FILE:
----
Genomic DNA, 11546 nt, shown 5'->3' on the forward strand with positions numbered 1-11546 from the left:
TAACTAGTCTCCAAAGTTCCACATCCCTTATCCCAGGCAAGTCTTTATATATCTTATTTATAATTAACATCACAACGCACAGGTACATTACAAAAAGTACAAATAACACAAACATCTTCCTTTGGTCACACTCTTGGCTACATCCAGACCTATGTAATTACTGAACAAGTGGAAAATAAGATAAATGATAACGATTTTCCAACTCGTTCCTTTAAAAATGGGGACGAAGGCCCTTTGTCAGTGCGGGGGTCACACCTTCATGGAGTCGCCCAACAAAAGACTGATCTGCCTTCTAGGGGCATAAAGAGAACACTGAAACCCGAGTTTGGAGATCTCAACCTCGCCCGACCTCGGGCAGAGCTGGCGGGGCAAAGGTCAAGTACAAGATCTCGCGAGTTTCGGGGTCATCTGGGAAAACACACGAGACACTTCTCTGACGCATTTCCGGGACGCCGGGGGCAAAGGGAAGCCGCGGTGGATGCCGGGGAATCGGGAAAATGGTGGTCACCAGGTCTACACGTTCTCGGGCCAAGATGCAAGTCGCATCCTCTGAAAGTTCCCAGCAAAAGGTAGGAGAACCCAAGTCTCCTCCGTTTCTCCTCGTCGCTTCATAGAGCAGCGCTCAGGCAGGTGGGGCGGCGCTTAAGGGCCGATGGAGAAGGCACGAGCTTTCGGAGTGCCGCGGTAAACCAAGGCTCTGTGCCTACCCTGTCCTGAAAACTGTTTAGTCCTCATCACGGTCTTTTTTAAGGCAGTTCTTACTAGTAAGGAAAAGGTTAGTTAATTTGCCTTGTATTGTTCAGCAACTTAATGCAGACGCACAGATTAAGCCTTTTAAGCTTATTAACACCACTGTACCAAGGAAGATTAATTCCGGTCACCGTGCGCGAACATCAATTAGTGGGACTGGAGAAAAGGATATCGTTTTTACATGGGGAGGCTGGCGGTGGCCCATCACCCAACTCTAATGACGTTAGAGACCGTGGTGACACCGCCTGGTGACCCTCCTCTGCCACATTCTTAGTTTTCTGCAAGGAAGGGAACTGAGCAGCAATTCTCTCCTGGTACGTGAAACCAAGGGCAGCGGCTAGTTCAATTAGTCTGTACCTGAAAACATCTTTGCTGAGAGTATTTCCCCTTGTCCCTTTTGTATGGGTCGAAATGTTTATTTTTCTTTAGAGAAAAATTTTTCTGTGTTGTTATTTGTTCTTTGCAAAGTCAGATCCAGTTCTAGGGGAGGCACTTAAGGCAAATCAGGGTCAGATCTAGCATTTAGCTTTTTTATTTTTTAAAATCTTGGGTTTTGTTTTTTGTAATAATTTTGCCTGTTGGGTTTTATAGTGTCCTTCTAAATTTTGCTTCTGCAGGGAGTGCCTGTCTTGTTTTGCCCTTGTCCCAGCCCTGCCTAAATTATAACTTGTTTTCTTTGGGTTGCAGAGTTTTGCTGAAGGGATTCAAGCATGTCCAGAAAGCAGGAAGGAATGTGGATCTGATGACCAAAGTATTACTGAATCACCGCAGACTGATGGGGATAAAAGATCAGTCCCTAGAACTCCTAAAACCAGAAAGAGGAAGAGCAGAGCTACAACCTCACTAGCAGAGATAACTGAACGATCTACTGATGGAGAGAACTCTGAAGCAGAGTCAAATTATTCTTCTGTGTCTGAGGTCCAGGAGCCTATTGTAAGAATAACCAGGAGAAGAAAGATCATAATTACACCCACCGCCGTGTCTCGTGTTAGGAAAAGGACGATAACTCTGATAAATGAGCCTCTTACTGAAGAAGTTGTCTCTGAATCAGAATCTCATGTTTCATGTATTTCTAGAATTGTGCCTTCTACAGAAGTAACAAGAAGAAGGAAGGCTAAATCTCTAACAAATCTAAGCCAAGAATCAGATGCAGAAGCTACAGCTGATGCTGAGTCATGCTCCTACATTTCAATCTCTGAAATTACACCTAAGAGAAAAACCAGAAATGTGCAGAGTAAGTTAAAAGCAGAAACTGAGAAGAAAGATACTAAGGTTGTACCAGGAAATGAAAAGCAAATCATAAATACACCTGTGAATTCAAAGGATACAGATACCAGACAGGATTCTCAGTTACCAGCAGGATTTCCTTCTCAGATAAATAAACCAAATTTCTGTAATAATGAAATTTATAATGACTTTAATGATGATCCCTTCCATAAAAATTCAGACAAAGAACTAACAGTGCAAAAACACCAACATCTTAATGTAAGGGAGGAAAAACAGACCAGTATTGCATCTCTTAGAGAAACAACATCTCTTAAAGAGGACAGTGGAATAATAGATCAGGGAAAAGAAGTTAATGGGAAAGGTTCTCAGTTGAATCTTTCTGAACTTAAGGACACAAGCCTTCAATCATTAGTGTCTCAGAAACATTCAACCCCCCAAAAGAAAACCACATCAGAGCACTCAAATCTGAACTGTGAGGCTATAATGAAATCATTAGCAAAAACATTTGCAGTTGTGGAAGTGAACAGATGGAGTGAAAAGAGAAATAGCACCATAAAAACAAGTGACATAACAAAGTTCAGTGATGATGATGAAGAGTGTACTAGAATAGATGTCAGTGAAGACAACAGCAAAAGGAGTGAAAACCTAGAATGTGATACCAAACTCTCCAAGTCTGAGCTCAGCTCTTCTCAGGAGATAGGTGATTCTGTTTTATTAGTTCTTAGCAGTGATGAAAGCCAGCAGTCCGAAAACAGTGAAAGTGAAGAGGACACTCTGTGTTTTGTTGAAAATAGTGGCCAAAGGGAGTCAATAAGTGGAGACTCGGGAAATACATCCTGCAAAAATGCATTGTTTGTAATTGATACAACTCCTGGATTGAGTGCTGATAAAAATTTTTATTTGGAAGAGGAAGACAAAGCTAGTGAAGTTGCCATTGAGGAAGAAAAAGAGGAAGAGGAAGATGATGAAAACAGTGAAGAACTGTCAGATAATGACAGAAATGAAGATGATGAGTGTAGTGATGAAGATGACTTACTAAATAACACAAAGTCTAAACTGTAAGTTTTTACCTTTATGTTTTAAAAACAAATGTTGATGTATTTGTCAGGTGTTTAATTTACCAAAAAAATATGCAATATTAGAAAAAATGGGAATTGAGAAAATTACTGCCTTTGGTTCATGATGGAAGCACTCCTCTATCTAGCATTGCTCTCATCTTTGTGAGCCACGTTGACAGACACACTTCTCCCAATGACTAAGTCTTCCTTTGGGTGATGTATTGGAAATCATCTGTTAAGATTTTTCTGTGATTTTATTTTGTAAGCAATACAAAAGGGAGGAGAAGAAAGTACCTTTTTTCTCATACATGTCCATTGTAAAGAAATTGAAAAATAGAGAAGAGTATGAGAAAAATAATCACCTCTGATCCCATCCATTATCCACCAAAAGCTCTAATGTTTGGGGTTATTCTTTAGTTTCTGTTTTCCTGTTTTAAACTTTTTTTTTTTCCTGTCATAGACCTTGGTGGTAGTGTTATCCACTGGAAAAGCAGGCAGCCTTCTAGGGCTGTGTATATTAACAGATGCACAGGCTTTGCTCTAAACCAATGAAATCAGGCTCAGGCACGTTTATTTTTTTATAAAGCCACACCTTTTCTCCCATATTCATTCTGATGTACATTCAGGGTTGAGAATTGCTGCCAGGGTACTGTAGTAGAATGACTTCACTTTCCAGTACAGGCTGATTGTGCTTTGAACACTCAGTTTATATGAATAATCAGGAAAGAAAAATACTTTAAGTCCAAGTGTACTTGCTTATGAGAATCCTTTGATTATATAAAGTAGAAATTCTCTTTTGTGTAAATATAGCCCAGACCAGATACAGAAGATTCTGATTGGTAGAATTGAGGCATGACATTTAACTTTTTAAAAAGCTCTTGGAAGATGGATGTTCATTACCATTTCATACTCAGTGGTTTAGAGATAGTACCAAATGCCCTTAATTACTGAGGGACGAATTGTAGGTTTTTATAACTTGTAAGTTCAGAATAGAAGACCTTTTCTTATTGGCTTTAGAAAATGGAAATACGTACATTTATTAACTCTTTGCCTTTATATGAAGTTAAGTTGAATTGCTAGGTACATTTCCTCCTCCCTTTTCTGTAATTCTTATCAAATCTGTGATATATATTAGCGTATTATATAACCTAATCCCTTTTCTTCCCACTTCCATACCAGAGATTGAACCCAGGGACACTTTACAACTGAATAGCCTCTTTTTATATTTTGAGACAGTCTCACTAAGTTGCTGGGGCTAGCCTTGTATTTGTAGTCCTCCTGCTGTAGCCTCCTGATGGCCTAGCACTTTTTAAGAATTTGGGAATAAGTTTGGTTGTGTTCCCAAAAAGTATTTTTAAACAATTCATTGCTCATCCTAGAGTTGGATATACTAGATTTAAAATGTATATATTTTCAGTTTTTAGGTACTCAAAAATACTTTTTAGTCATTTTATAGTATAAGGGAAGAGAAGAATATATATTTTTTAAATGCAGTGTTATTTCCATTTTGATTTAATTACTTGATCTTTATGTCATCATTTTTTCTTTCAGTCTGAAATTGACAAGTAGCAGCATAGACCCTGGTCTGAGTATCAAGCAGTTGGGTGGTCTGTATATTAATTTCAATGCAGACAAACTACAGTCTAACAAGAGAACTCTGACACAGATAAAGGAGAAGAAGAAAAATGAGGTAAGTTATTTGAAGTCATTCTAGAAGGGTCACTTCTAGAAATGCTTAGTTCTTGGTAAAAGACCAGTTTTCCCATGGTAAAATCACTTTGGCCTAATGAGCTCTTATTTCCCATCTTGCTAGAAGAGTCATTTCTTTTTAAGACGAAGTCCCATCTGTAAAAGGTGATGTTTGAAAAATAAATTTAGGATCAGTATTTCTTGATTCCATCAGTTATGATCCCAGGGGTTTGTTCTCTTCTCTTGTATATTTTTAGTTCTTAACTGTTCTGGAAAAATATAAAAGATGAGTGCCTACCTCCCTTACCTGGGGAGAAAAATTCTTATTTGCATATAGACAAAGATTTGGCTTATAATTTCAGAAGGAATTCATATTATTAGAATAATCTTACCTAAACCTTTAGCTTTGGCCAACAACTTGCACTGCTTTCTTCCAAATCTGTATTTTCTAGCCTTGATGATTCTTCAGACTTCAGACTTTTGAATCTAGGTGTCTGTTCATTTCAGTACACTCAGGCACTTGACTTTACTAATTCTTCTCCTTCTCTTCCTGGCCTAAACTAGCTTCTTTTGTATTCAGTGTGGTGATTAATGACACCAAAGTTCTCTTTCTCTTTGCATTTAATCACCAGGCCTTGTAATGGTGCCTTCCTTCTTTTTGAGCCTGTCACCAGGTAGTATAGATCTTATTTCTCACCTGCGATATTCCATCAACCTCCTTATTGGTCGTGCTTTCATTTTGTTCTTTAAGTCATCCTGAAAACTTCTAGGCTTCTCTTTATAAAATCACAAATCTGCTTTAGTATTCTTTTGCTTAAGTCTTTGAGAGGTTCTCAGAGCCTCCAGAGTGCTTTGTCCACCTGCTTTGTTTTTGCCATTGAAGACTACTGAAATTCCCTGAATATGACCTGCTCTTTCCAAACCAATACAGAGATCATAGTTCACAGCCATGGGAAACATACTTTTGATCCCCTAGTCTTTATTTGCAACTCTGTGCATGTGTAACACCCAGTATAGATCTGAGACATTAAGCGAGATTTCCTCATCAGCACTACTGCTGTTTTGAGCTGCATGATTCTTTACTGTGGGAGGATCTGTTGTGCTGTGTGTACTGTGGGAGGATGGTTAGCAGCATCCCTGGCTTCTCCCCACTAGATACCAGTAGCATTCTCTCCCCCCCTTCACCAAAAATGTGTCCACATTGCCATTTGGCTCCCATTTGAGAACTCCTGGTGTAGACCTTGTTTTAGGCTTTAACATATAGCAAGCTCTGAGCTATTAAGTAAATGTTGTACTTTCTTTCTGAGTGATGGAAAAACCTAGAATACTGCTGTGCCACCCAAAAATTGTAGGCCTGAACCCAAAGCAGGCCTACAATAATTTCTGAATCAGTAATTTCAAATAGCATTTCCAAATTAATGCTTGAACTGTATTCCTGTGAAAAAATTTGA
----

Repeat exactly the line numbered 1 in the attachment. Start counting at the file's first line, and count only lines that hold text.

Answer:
Genomic DNA, 11546 nt, shown 5'->3' on the forward strand with positions numbered 1-11546 from the left: